Presentation on theme: "2012 ARIN FALL SYMPOSIUM Y-90 RADIOEMBOLIZATION. What is Yittrium-90 Radioembolization? for the treatment of metastic liver cancer From the Radiologist’s."— Presentation transcript:
2012 ARIN FALL SYMPOSIUM Y-90 RADIOEMBOLIZATION
What is Yittrium-90 Radioembolization? for the treatment of metastic liver cancer From the Radiologist’s perpective From the Nurses’s point of view From the Technologist’s perpective From the Patient’s perpective
WHAT IS RADIOEMBOLIZATION? Radiation therapy and embolization to treat cancer of the liver. Embolization is used to occlude blood flow. Radiation therapy uses ionizing radiation to kill cancer cells and shrink tumors. Radioembolization involves placing a radioactive material, tiny glass or resin beads called microspheres directly at the tumor site.
MECHANISM OF ACTION There are two primary blood vessels that bring blood to the liver. Normal liver tissue receives about 75 % of its blood supply from the portal vein and about 25 percent from the hepatic artery and its branches. When a tumor grows in the liver, it receives almost all of it receives almost all of its blood supply from the hepatic artery. Radioactive microspheres are delivered through the hepatic artery, so they reach the tumor directly.
MECHANISM OF ACTION Particles introduced via hepatic artery catheter Tumor perfusion 3 – 17 fold higher than liver parenchyma Preferential flow to tumor vessels Particles trapped in tumor capillary bed.
HCC: RADIOGRAPHIC RESPONSE Baseline3 months later Geschwind, et al. Gastroenterology 2004; 17: S194
HCC: RADIOGRAPHIC RESPONSE Baseline 3 months later Geschwind JF, et al. Gastroenterology 2004; 17: S194
USUALLY QUOTED HCC RESPONSE
IMAGING RESPONSE: PET Before 3 months after
BIOCHEMICAL RESPONSE: CEA
CLINICAL RESPONSE Symptom relief: 50% at 3 and 6 months Radioembolization is a treatment, not a cure. Sufficient clinical evidence exists to support the safety and efficacy of radioembolization in the treatment of metastatic hepatic tumors. Patient selection, treatment, and post procedure care are key components for a successful outcome.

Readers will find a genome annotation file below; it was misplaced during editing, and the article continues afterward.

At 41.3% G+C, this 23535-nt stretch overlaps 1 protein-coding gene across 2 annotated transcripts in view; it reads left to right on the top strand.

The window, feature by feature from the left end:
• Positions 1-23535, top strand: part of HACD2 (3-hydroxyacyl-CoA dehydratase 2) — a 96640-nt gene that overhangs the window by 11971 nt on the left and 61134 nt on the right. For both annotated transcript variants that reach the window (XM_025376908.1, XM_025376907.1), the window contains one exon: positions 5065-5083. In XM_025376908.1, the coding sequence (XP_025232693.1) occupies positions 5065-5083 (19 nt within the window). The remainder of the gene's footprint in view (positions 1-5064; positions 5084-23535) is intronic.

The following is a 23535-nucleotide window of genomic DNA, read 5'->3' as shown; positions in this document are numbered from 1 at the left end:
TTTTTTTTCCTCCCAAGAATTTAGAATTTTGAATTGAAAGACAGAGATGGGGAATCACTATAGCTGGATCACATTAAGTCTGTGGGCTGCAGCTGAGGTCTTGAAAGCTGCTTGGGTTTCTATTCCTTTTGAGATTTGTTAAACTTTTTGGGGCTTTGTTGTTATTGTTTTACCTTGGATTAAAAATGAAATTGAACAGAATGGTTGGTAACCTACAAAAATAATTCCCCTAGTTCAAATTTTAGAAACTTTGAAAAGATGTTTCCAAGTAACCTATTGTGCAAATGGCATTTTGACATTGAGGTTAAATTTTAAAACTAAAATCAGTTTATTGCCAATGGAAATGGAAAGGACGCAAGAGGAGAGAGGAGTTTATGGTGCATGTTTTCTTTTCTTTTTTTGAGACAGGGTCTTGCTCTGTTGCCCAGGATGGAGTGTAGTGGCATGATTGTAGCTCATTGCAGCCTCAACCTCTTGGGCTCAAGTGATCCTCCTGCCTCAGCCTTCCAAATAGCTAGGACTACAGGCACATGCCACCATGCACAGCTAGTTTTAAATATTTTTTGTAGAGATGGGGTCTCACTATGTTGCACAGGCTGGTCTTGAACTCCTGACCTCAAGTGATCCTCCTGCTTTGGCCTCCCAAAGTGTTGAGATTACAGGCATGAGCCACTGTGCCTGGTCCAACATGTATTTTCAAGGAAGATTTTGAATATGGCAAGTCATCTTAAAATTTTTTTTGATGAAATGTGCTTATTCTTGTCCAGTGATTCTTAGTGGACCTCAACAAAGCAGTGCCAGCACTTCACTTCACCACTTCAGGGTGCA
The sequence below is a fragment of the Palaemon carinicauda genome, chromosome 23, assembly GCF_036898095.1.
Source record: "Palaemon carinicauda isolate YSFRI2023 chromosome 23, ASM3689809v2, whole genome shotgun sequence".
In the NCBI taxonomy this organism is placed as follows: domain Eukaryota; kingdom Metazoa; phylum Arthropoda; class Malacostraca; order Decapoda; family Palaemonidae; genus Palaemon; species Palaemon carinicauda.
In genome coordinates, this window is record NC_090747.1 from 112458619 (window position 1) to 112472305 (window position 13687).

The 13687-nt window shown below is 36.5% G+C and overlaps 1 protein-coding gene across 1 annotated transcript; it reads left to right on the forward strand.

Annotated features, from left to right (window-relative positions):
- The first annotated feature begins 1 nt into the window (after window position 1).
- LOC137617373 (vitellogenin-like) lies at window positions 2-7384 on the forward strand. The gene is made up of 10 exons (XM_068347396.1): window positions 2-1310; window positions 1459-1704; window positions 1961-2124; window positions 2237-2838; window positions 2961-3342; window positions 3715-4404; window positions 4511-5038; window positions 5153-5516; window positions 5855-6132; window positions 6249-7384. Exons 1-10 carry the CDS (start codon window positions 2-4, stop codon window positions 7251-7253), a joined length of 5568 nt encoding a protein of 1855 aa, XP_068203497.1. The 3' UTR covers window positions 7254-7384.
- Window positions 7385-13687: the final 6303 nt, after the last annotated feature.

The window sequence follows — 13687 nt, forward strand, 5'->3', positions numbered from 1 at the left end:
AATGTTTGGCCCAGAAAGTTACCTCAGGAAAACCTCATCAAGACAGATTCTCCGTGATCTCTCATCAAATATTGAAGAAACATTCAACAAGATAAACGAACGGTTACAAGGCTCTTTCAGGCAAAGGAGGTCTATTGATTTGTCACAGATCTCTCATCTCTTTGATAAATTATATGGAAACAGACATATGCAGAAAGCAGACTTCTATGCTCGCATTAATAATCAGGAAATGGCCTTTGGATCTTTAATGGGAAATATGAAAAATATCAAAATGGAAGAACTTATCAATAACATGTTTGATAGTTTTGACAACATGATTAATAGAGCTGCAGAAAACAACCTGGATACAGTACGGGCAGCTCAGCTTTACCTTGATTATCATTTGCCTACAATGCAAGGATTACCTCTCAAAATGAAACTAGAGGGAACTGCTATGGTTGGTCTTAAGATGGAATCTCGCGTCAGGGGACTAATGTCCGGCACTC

NURSING PERSPECTIVE Greet the patient with your cup full Position your team in a positive light to improve patient outcome Represent relief Represent confidence Represent care Be competent
NURSING STANDARD OF CARE ENVIRONMENT/SAFETY PRE-PROCEDURE NURSING ASSESSMENT OF PATIENT PROCEDURE NURSING ASSESSMENT and CARE POST PROCEDURE PATIENT CARE
Y-90 NURSING STANDARD OF CARE
PRE-PROCEDURE NURSING ASSESSMENT Standard pre-procedure nursing assessment. Assess home and family living situation, children in the house, responsible adult in the house Contrast precautions-Patients will be screened for the risk of allergies and risk of contrast induced nephropathy. Pre-medication is given for patients with known allergies. Following contrast administration guidelines for checking creatinine and eGFR levels. Patient education starts PRIOR to the procedure.
Y-90 NURSING STANDARD OF CARE
PROCEDURE NURSING ASSESSMENT Patient positioning Monitoring Preparation of sterile tray and supplies Prepping and Draping Patient Skin prep Positioning support Airway management Pain Management Antibiotic Prophylaxis Arterial Access Hydration
Y-90 NURSING STANDARD OF CARE
Pregnant care providers should not take care of patients undergoing Y-90 procedures. Wear shoe covers when entering the procedure room. Wear gloves when touching the patient or covers. After radiation has been administered, maintain a distance of 3 feet or more from patient when possible. Approach the patient from the LEFT side, when possible. Staff will have knowledge about how to manage spills In the event of a spill, contain contaminated areas and persons inside the room until cleared by EH&S or Nuclear Medicine. Restrict the area. Keep people two meters away from the spill. Wash affected areas with water until EH&S deemed acceptable. Remove contaminated clothing while still in the area. Remove and properly contain contaminated materials and identify as radioactive.